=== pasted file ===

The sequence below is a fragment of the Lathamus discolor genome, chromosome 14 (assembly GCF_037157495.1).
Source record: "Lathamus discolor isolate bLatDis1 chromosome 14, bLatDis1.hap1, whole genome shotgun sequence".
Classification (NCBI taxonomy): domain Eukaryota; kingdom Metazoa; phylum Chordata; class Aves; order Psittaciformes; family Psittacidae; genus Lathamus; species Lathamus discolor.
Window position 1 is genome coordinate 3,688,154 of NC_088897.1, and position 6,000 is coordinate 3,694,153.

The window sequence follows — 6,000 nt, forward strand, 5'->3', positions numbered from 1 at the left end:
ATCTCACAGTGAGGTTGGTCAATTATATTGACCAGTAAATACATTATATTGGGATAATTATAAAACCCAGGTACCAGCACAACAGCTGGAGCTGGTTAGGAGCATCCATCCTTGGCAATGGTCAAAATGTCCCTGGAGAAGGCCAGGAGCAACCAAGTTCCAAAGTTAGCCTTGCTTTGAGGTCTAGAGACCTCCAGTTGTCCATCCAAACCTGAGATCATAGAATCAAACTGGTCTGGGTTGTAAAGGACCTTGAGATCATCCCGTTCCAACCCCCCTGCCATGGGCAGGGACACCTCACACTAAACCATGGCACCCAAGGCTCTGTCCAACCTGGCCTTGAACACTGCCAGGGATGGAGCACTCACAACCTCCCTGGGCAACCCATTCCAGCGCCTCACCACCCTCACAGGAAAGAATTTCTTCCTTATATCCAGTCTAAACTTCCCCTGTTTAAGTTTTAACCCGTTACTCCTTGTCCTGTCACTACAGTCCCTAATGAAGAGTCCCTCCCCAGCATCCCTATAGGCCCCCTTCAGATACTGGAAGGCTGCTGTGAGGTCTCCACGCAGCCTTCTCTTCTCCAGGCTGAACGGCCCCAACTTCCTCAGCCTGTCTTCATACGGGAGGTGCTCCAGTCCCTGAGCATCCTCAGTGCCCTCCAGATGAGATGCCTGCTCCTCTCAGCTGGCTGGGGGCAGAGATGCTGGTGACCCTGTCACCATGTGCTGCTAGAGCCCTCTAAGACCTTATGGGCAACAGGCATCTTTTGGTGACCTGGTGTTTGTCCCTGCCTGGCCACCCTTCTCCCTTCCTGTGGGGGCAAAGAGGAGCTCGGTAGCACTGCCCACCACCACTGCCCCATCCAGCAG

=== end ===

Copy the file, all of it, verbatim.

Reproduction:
The sequence below is a fragment of the Lathamus discolor genome, chromosome 14 (assembly GCF_037157495.1).
Source record: "Lathamus discolor isolate bLatDis1 chromosome 14, bLatDis1.hap1, whole genome shotgun sequence".
Classification (NCBI taxonomy): domain Eukaryota; kingdom Metazoa; phylum Chordata; class Aves; order Psittaciformes; family Psittacidae; genus Lathamus; species Lathamus discolor.
Window position 1 is genome coordinate 3,688,154 of NC_088897.1, and position 6,000 is coordinate 3,694,153.

The window sequence follows — 6,000 nt, forward strand, 5'->3', positions numbered from 1 at the left end:
ATCTCACAGTGAGGTTGGTCAATTATATTGACCAGTAAATACATTATATTGGGATAATTATAAAACCCAGGTACCAGCACAACAGCTGGAGCTGGTTAGGAGCATCCATCCTTGGCAATGGTCAAAATGTCCCTGGAGAAGGCCAGGAGCAACCAAGTTCCAAAGTTAGCCTTGCTTTGAGGTCTAGAGACCTCCAGTTGTCCATCCAAACCTGAGATCATAGAATCAAACTGGTCTGGGTTGTAAAGGACCTTGAGATCATCCCGTTCCAACCCCCCTGCCATGGGCAGGGACACCTCACACTAAACCATGGCACCCAAGGCTCTGTCCAACCTGGCCTTGAACACTGCCAGGGATGGAGCACTCACAACCTCCCTGGGCAACCCATTCCAGCGCCTCACCACCCTCACAGGAAAGAATTTCTTCCTTATATCCAGTCTAAACTTCCCCTGTTTAAGTTTTAACCCGTTACTCCTTGTCCTGTCACTACAGTCCCTAATGAAGAGTCCCTCCCCAGCATCCCTATAGGCCCCCTTCAGATACTGGAAGGCTGCTGTGAGGTCTCCACGCAGCCTTCTCTTCTCCAGGCTGAACGGCCCCAACTTCCTCAGCCTGTCTTCATACGGGAGGTGCTCCAGTCCCTGAGCATCCTCAGTGCCCTCCAGATGAGATGCCTGCTCCTCTCAGCTGGCTGGGGGCAGAGATGCTGGTGACCCTGTCACCATGTGCTGCTAGAGCCCTCTAAGACCTTATGGGCAACAGGCATCTTTTGGTGACCTGGTGTTTGTCCCTGCCTGGCCACCCTTCTCCCTTCCTGTGGGGGCAAAGAGGAGCTCGGTAGCACTGCCCACCACCACTGCCCCATCCAGCAG